First, the theatre songs on Sinatra’s albums  of the mid-fifties were from the thirties and early forties — none IIRC were from recent Broadway shows. Second, I believe that the tradition of albums where a singer interpreted such so-called  standards began with Lee Wiley’s Gershwin and Rodgers and Hart album of 1939-40.  Whether Sinatra was directly inspired by Wiley's albums, I don’t know, but in any case — outside of cabaret circles, perhaps -- singers between Wiley and Sinatra essentially recorded whatever came to hand. One probably could say that Wiley (and/or her A&R advisor) “invented" the concept of the standard and Sinatra encased it in gold, while both of them also did something else that was essential — took good theatre songs and performed them in ways that placed those songs in a personal to the interpreter, non-theatrical context. Just listen to how the original performers in those shows and film sang those songs and compare them to the ways Wiley and Sinatra did. Important footnote: The songs Fred Astaire sang/introduced. When he touched a song (and those songs were written for him), it became an incipient standard — I think because his interpretations were so much more intimate and “modern” in style,  musically and emotionally, than those of contemporary performers on the Broadway stage would have been.  (Of course, Astaire was on film, and didn’t have to project to the back of a theatre.)  But we’re far from Gopnik now.

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1 hour ago, Larry Kart said:

That's distressing, especially the TLS. And the London Review of Books applauded too. Time for people like us to fold our tents?

 You may hate this, but...from Lord of the Rings (the film):

 Frodo: "I wish none of this had happened."

[Picture deleted]

Gandalf: "So do all who live to see such times, but that is not for them to decide. All we have to decide is what to do with the time that is given to us. There are other forces at work in this world, Frodo, besides the will of evil."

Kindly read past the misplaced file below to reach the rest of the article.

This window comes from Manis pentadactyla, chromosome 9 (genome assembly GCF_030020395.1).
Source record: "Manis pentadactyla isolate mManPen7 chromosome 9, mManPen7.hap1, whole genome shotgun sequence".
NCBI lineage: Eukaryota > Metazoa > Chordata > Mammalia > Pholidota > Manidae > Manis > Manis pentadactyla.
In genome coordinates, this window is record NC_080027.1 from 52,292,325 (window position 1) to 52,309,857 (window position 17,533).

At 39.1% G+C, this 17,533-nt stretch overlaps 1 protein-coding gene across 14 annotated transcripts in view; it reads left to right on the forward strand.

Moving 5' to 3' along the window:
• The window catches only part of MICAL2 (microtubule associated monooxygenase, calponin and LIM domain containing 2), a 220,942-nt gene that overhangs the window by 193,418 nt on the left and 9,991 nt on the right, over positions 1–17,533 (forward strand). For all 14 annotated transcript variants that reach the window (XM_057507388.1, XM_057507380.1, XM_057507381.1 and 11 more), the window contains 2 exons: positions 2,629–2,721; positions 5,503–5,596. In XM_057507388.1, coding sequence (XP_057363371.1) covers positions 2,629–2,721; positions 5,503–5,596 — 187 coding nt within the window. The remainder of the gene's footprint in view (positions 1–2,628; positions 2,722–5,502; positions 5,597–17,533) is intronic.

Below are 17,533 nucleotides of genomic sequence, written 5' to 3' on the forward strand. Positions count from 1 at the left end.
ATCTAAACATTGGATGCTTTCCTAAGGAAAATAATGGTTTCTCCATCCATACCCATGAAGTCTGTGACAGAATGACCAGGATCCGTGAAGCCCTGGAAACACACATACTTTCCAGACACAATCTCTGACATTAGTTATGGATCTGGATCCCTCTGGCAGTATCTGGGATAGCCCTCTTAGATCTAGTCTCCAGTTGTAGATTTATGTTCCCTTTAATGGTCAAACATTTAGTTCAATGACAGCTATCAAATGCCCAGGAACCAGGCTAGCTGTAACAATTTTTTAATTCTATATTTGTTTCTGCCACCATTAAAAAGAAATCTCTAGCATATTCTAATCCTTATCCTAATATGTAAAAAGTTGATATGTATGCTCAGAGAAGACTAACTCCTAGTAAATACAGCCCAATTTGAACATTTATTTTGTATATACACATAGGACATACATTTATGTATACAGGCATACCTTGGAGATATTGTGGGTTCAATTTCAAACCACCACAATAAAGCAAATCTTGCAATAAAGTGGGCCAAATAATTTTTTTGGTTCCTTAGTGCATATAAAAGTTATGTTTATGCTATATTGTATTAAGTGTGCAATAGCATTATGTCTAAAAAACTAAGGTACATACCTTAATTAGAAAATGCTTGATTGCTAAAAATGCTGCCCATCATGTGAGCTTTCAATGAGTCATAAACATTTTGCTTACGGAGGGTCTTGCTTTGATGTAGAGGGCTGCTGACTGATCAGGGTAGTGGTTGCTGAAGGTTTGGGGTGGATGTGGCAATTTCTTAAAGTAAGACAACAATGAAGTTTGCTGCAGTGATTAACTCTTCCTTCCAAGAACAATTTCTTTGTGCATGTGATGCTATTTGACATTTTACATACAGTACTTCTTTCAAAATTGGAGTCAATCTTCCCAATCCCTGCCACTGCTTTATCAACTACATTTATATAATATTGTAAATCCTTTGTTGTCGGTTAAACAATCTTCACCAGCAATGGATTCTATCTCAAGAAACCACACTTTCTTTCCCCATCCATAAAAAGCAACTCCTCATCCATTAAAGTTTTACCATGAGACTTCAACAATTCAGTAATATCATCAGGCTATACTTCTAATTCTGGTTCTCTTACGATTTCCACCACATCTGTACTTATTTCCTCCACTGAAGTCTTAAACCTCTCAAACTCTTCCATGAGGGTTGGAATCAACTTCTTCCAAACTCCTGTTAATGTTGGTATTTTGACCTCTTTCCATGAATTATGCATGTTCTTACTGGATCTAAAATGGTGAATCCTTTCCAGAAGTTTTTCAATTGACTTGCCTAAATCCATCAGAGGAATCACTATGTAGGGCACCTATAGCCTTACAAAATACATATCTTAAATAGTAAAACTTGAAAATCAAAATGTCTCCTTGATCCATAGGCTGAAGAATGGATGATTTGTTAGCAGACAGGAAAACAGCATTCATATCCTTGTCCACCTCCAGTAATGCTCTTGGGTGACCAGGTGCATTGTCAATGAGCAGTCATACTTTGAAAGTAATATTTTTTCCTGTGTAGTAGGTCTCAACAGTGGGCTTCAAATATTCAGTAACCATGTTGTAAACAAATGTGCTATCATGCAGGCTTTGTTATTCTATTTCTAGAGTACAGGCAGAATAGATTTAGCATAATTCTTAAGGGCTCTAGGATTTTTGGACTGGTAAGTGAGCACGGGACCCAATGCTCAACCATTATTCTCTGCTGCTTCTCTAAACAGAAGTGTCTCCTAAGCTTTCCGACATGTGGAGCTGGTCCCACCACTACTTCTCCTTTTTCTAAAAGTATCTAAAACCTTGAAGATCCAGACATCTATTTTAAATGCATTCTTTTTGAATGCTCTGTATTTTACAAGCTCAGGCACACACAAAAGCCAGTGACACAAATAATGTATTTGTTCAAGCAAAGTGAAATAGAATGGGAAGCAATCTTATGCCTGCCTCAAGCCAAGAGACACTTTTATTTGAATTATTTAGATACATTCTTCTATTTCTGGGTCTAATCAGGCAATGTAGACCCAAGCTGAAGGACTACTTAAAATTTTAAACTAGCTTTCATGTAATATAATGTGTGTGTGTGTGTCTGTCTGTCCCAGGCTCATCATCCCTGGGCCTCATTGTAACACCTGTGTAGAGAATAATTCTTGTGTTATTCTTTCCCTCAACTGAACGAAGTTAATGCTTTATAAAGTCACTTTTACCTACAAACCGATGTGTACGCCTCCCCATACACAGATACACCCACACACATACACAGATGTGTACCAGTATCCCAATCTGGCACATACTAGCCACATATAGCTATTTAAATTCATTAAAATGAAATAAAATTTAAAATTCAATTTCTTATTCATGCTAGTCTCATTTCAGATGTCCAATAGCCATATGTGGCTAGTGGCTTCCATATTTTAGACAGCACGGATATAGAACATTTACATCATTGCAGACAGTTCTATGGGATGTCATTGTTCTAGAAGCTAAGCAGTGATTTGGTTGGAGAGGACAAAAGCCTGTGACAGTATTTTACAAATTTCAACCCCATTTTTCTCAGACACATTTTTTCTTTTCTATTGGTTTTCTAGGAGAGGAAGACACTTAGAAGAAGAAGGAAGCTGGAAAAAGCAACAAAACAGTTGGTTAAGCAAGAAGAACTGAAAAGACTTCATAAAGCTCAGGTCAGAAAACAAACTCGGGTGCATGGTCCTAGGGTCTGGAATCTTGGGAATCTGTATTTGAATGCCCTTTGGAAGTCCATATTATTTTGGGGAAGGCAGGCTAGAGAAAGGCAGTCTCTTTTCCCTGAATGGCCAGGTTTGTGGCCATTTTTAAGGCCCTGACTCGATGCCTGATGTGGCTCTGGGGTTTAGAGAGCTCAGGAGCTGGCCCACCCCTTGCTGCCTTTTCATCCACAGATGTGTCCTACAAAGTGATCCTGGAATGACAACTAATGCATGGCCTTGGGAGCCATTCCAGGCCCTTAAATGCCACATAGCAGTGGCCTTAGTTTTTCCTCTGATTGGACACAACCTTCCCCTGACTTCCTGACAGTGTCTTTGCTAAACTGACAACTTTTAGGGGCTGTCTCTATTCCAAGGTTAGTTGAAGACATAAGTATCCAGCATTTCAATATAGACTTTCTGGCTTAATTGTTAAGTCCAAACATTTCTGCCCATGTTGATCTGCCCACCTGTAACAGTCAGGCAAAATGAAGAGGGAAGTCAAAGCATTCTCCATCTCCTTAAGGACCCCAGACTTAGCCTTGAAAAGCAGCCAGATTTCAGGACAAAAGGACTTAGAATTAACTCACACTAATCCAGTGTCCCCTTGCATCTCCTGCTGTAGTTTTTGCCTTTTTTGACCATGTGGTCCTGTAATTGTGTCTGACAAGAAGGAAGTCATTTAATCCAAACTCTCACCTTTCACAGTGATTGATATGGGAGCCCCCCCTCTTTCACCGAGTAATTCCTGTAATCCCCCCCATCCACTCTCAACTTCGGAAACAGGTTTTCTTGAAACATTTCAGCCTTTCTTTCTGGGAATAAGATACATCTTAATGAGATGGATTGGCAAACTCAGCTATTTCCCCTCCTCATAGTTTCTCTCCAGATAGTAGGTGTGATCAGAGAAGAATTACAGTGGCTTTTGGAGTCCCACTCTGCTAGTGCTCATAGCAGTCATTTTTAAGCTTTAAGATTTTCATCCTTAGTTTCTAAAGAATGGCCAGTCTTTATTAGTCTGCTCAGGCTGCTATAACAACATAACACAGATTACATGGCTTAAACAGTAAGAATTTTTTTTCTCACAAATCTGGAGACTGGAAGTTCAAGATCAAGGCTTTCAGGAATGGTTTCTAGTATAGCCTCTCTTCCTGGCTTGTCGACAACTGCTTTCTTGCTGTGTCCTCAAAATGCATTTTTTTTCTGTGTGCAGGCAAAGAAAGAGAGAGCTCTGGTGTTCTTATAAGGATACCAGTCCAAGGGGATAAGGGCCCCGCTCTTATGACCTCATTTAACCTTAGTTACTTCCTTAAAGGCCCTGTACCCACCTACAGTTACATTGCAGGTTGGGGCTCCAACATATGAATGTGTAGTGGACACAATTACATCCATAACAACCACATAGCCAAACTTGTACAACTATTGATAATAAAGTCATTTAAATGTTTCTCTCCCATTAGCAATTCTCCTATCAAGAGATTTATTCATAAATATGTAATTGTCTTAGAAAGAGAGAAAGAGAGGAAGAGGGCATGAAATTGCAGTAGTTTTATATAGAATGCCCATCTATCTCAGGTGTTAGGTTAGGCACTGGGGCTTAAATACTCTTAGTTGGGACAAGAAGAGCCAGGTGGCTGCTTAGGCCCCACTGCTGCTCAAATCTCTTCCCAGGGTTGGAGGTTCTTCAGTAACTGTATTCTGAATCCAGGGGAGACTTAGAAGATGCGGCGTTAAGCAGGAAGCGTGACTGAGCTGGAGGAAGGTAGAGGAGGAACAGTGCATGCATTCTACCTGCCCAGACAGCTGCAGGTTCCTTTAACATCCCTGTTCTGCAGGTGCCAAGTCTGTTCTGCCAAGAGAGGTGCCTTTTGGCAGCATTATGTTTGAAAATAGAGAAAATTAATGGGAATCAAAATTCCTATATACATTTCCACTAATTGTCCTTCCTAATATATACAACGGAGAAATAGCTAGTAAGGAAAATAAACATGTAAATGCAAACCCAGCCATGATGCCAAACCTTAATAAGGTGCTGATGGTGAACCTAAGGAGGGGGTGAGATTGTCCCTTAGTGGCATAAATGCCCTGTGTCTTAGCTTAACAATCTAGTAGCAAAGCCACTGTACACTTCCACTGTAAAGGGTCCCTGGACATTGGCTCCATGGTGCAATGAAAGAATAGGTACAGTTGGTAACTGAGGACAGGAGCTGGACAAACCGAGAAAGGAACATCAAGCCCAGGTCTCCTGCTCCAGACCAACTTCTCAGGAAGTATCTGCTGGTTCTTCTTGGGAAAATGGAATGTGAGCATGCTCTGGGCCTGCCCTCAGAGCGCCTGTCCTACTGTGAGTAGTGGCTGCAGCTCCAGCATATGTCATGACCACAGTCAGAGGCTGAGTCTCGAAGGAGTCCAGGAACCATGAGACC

So....

 

 

Edited by Simon Weil

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DSCN1196.jpg

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12 minutes ago, Simon Weil said:

 You may hate this, but...from Lord of the Rings (the film):

 Frodo: "I wish none of this had happened."

[Picture deleted]

Gandalf: "So do all who live to see such times, but that is not for them to decide. All we have to decide is what to do with the time that is given to us. There are other forces at work in this world, Frodo, besides the will of evil."

So....

 

 

I'm at peace with the idea that when my time is over, it's over. I just don't like the idea of being buried alive.

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There's a tremendous barrage going on at the moment, and one might well deduce that our position is hopeless. But that's not personally the instinct I have about myself. I believe I'm going to get my shot.

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3 hours ago, JSngry said:

I'd not consider any of that to be reflective of a hit. A "hit", at best and in the case of that Previn, hardly a hit at all.

If you're going to rely on Billboard, rely on all of it, not just the charts: https://books.google.com/books?id=ICkEAAAAMBAJ&pg=RA1-PA1&lpg=RA1-PA1&dq=shelly+manne+my+fair+lady+billboard&source=bl&ots=c3j1WfUIeF&sig=0Px7Oo148Lh0rqK02CMNXVq1LvY&hl=en&sa=X&ved=0ahUKEwjMy8-eqvbZAhWSwFMKHVszAw44ChDoAQguMAM#v=onepage&q=shelly%20manne%20my%20fair%20lady%20billboard&f=false

Co-incidentally I notice that there is an ad in there for a Billy Taylor MFL Lp. 

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That Taylor thing seems to have been "popular" enough, seeing as how long it stayed in print and/or made the transition over to impulse! Can't say that I've ever been inclined to go there, but ABC ported a few thing over to impulse! but not that many, so I'm thinking it sold well enough to stay alive for a while longer than its original release.

billy-taylor-trio-my-fair-lady-loves-jazbilly-taylor-my-fair-lady-loves-jazz-imp

No matter, check that signature in the lower right corner of the back cover of the original:

18707319985_240fb9da30_b.jpg

 

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It reminds me of a certain jazz magazine that I contacted about becoming a contributor. I was rebuffed by the younger editor. Then they printed a review by an incompetent writer who didn't recognize a song on the CD he reviewed that was labeled as "Dolphin Dance" by Herbie Hancock was actually "Passion Dance" by McCoy Tyner. I wrote a rather nasty letter to the editor which ran unedited. I allowed my subscription to lapse after that incident. 

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13 hours ago, JSngry said:

I'd not consider any of that to be reflective of a hit. A "hit", at best and in the case of that Previn, hardly a hit at all.